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Stoney Nakoda residents consider tapping into First Nations Drinking Water Settlement

A federal government settlement to provide reparations to First Nation communities who have been under drinking water advisories has seen more than 200 forms distributed by Stoney Health Services.

Mînî Thnî – A federal government settlement to provide reparations to First Nation communities who have been under drinking water advisories has seen more than 200 forms distributed by Stoney Health Services.

The First Nations Water Settlement opened about three months ago, which has seen individuals and families receive forms to potentially seek reparations for years of neglect by the federal government to provide access to clean, safe drinking water.

In the last two decades, Stoney Nakoda First Nation has been under a drinking water advisory for about half that time. According to Stoney Health Services (SHS), unclean water advisories were in place from Nov. 27, 2001 to Aug. 2, 2005 and again from Oct. 20, 2006 to March 21, 2014.

“Most people who talk about their water [say] it’s either brown, yellow, or just not good,” said SHS Mînî Thnî Crisis Support social worker and Indigenous liaison Myrna Teegee, who was hosting the event on behalf of the health authority. “A lot of people have mentioned they have eczema, believed to be from their water.”

Stoney Nakoda First Nation and the people who lived within its reserve borders – under the three bands of Chiniki, Bearspaw and Wesley/Goodstoney – and those who were subject to a drinking water advisory that lasted at least one year between Nov. 20, 1995 and June 20, 2021 are eligible to make a claim under the settlement agreement.

An SHS information session about the settlement in Morley on May 25 had many community members complain of experiencing skin irritation, stomach problems, and other ailments from using their tap water – and not just within the advisory time frames.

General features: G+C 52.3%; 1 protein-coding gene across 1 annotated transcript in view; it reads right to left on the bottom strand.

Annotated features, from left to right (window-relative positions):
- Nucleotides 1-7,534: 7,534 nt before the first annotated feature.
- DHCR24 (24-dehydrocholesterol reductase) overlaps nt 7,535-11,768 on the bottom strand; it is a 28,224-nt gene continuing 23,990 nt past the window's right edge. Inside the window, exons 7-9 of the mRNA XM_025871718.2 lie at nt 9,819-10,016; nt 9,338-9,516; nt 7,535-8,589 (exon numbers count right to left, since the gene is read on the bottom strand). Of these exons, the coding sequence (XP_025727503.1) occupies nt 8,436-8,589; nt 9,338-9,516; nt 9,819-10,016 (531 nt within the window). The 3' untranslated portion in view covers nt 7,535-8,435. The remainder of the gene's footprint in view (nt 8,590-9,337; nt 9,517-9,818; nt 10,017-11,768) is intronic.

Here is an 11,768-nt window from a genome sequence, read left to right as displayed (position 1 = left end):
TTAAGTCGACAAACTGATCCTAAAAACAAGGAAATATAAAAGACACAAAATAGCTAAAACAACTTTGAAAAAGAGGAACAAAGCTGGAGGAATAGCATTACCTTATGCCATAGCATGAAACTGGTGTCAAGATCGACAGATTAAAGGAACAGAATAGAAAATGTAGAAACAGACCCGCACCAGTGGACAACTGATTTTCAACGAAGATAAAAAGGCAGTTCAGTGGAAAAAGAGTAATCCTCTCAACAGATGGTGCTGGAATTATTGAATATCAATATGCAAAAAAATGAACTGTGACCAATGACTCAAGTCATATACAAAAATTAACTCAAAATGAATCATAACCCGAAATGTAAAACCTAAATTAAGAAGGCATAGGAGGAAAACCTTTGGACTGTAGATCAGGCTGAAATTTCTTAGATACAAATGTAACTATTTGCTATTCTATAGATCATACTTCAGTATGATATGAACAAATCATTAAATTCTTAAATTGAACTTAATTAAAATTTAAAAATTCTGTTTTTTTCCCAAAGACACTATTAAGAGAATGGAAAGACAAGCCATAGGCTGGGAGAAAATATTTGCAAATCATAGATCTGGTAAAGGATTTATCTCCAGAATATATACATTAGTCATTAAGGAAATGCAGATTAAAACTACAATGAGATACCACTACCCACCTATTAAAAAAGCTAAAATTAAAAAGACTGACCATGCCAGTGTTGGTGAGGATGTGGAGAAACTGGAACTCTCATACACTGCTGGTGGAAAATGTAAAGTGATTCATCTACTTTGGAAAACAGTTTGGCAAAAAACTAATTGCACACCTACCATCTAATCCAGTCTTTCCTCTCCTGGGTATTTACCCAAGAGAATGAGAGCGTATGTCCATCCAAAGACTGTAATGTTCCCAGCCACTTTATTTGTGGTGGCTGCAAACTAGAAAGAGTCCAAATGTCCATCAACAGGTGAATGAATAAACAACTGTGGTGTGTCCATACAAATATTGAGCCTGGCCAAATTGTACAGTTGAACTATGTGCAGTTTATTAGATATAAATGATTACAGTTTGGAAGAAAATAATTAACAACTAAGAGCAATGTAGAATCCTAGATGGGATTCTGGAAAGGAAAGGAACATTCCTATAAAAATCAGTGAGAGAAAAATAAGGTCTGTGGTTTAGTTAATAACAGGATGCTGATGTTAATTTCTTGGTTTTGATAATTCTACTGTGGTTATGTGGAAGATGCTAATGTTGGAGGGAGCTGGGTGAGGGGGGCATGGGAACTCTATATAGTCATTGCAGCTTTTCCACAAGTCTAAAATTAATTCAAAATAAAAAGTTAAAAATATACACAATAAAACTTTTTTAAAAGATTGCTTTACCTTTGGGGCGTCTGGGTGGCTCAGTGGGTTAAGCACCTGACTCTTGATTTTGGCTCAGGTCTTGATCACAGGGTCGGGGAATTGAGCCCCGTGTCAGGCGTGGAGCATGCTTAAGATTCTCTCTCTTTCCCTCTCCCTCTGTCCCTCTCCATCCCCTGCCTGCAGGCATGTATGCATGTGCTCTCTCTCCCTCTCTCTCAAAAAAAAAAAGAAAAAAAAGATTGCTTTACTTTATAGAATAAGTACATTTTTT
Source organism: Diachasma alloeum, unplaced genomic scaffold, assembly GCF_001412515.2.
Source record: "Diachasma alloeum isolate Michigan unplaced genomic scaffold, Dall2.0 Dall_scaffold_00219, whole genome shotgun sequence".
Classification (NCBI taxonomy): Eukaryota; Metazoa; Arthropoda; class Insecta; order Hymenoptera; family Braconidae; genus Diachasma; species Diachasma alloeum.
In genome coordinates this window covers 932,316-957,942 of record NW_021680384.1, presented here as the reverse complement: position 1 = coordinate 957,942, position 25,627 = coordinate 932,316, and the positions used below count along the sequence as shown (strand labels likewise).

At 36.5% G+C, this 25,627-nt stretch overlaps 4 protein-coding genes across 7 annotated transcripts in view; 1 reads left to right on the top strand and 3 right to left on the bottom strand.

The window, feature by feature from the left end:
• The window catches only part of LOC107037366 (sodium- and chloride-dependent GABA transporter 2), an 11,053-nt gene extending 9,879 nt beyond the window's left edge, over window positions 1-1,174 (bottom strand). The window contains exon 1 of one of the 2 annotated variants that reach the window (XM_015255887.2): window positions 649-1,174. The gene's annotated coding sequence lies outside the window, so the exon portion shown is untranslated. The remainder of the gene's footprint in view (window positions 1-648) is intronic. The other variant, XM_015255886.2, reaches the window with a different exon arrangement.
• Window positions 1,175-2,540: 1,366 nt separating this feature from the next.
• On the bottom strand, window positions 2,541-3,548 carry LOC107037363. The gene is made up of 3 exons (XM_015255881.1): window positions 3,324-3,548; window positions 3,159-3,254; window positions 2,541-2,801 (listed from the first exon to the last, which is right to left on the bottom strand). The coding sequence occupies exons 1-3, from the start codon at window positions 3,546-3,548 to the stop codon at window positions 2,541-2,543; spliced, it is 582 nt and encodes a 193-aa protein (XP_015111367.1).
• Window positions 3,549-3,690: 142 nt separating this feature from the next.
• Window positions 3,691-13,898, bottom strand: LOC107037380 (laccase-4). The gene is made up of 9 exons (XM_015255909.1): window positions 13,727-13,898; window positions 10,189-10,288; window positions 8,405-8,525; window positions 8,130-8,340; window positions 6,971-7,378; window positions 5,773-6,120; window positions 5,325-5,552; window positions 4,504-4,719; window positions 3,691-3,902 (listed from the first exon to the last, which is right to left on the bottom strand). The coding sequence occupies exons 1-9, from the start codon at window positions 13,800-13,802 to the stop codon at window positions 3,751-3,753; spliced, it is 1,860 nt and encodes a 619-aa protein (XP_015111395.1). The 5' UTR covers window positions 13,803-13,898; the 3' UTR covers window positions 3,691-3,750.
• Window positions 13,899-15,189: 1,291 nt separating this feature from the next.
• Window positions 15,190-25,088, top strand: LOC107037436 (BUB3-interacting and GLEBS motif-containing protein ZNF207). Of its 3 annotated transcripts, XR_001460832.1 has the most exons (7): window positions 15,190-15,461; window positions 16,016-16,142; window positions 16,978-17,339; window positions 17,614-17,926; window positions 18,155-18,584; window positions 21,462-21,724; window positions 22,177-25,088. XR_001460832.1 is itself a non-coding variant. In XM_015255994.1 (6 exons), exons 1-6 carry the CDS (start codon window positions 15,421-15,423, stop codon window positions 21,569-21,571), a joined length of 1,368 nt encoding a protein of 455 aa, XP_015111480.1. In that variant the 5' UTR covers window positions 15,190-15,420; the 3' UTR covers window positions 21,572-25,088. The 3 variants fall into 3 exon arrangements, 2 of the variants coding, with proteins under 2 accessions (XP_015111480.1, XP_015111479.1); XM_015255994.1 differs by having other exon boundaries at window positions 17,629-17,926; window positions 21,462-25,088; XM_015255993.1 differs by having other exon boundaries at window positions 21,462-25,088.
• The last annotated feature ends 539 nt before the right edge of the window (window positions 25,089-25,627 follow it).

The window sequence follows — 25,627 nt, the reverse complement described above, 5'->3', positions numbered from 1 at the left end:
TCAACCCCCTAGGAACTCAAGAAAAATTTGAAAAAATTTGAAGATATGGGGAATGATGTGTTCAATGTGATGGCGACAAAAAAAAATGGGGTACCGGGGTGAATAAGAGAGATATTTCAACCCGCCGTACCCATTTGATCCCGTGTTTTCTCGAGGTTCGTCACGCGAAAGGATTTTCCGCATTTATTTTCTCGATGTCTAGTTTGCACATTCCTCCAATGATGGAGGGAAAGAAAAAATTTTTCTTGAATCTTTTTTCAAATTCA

Most won’t consume their water straight from the tap, Teegee added, even when there isn’t a water advisory. People will instead opt to boil it first, buy it from the store, or source it from a mountain spring – where it’s deemed safer to drink.

Olivia Wesley, a resident of Morley, said at the information session she experienced both an upset stomach and skin irritation from using the water.

“For me personally, it can irritate my skin when I bathe in it,” she said. “And then my stomach has a hard time tolerating it if I drink it.

“It’s really damaged our health and wellbeing. Water is very important to us. Water is life. How can we live without water?”

Wesley said she plans to make a claim, but she isn’t convinced the settlement would be enough to repair the damage done by the federal government to First Nations across the country for years of inaction to fix or provide infrastructure for access to clean drinking water.

“I do want to make a claim, but not only for the money,” she said. “I want to know if this problem is going to be fixed or if we’re going to live like this forever with the government throwing money at us.

“Health ... you cannot claim it.”

The settlement was agreed on after a years-long battle between First Nations and the federal government. It includes $1.5 billion for people deprived of clean drinking water, $6 billion to upgrade water infrastructure, and $400 million for the First Nation Economic and Cultural Restoration Fund.

Those who have experienced further harm from serious injuries or illnesses may be eligible for additional compensation, according to the 20-page individual claim form. The list of harms specified includes ailments like digestive, respiratory, dermatological, liver, neurological, kidney and mental health issues. It also includes cancers and tumours.

Teegee and two other social workers at SHS have been assisting applicants by printing off forms and answering questions since the claims period opened March 7.

The claim period ends March 7, 2023. For more information, visit

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